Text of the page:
One wife waited patiently, then impatiently, for her husband to repair the lawn mower as he had promised. One day, not wanting to confront him in anger, she tried another tack. That was the day he came home and found her seated on the ground snipping grass with sewing scissors, one blade at a time. He watched in absolute amazement. Then he went into the house and returned with a toothbrush.
"Honey," he said, "when you finish
cutting the grass would you mind sweeping the sidewalks?"
laughed. And, more importantly, he turned his attention to the
We've all been there. We want to encourage a child to do her
homework, or a spouse to complete a project, or a colleague to follow through.
How can we encourage without criticizing, nagging, berating or
Maybe because I'm the one that occasionally has to be nudged,
I've learned a few important things about the finer points of positive
First, whenever possible, try to keep it light-hearted. The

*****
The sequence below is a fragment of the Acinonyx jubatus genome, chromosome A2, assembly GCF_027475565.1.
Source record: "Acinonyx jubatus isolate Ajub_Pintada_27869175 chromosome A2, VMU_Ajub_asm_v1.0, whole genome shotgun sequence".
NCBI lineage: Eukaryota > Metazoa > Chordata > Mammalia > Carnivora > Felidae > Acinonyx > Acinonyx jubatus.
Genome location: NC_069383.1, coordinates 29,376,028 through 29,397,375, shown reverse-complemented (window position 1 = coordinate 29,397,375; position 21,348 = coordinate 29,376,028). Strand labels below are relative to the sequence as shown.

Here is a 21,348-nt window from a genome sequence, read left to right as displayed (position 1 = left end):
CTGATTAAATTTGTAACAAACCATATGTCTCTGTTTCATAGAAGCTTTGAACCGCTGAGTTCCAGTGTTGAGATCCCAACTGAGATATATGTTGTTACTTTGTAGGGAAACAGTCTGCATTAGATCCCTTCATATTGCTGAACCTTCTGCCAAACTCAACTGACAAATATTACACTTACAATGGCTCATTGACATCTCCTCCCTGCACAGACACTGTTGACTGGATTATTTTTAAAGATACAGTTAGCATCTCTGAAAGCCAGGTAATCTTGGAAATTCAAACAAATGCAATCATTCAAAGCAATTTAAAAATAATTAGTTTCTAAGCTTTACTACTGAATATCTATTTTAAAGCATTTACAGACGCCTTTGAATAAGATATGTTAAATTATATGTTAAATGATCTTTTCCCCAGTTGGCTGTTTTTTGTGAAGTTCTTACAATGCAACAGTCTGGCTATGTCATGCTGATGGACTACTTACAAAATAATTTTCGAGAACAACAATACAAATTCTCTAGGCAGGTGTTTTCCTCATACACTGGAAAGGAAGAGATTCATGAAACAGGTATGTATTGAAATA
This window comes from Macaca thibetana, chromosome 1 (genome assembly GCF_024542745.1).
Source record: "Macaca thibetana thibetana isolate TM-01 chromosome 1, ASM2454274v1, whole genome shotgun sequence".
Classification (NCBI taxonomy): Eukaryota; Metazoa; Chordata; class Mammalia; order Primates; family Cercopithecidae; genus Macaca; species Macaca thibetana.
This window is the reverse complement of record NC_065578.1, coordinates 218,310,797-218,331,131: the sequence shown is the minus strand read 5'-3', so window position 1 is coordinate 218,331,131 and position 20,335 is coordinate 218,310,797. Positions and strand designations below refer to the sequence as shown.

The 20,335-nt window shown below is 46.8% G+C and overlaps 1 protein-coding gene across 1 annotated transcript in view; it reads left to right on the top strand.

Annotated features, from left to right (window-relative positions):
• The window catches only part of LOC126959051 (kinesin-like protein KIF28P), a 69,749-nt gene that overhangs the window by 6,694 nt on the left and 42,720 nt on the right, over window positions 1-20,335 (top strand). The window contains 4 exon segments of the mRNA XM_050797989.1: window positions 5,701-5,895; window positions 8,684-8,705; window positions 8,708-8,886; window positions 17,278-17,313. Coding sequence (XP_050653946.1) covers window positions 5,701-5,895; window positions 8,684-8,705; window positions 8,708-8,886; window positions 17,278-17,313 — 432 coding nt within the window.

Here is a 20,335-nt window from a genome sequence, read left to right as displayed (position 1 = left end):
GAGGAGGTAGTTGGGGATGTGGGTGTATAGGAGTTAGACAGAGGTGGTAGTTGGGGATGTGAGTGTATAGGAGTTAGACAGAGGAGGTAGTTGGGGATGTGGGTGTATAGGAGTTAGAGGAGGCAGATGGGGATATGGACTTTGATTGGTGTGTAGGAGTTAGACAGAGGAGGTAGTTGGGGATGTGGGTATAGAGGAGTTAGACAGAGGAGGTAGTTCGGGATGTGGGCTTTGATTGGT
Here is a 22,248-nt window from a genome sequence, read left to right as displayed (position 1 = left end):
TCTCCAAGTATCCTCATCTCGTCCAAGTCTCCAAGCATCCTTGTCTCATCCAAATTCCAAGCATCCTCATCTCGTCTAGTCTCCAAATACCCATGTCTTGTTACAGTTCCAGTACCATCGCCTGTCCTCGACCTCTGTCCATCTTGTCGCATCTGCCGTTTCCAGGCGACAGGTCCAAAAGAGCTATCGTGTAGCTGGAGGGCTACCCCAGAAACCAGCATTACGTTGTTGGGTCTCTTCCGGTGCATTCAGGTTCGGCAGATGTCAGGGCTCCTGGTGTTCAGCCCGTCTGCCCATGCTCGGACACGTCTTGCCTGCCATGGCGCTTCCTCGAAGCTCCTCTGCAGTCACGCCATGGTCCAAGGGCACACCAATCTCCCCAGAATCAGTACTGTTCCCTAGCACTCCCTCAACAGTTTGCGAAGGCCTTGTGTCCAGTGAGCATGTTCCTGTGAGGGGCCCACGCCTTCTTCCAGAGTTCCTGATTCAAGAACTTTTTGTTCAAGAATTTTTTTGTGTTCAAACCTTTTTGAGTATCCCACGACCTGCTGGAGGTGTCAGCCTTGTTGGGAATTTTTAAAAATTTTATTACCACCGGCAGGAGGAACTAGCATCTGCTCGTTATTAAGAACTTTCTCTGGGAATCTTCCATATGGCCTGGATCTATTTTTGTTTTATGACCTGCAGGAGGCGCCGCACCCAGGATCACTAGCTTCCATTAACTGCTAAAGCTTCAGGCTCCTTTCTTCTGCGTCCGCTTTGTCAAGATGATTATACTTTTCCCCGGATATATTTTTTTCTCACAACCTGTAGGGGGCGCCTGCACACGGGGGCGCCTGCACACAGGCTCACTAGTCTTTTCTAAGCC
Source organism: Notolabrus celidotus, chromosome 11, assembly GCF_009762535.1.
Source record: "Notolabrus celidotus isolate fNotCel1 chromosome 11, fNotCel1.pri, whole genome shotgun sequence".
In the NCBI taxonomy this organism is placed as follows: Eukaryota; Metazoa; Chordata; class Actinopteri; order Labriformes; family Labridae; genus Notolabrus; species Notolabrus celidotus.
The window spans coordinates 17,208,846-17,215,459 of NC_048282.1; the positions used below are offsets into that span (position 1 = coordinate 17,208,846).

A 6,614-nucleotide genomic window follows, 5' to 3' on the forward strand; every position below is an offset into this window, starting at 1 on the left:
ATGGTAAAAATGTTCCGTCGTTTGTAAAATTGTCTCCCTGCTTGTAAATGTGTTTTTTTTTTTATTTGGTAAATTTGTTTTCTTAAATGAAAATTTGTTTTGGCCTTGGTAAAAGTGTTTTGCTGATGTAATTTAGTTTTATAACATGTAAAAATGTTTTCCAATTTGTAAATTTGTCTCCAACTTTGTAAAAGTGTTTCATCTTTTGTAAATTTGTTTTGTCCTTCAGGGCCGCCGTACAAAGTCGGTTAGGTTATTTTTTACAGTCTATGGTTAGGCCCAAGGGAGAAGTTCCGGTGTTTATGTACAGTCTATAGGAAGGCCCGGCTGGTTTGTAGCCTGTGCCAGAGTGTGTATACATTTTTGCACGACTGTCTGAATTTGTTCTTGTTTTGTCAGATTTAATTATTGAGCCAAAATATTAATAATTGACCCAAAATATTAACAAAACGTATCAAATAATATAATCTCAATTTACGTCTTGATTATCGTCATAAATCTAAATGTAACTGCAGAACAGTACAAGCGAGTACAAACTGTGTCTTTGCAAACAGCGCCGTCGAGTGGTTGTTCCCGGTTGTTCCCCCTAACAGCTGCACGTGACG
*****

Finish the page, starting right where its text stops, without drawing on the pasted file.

careful use of humor can work in any relationship to make the point in a way it
will be heard. Sometimes we are so frustrated we know that however we say it, it
will be bound to come out wrong. These are especially the times when humor may
Second, without exception, be polite and respectful. Sometimes
it's more about how we say it than what we say. Too much of the world is run on
the theory that you don't need road manners if you drive a five-ton truck. No
one wants to be forced, pushed, run over, cajoled or manipulated. They want to
Finally, as often as you can, show appreciation. Novelist
Arnold Bennett had a publisher who boasted about the consistently exceptional
work of his assistant. One day while visiting the publisher's office, Bennett
struck up a conversation with the valued employee. He told her what her boss
said about her work. "What's your secret?" he asked.
"It's not my
secret," said the assistant, "it's his." She went on to tell him that her boss
always acknowledges and appreciates everything she does, regardless how
insignificant. That is why she finds it so easy to take pride in her work. The
appreciation of her employer nudges her toward constant
These are a few of the finer points of positive motivation.
And even if motivating is not your purpose, respect and appreciation, topped off
with a little humor is bound to improve any relationship.
-- Steve Goodier (Life Support System)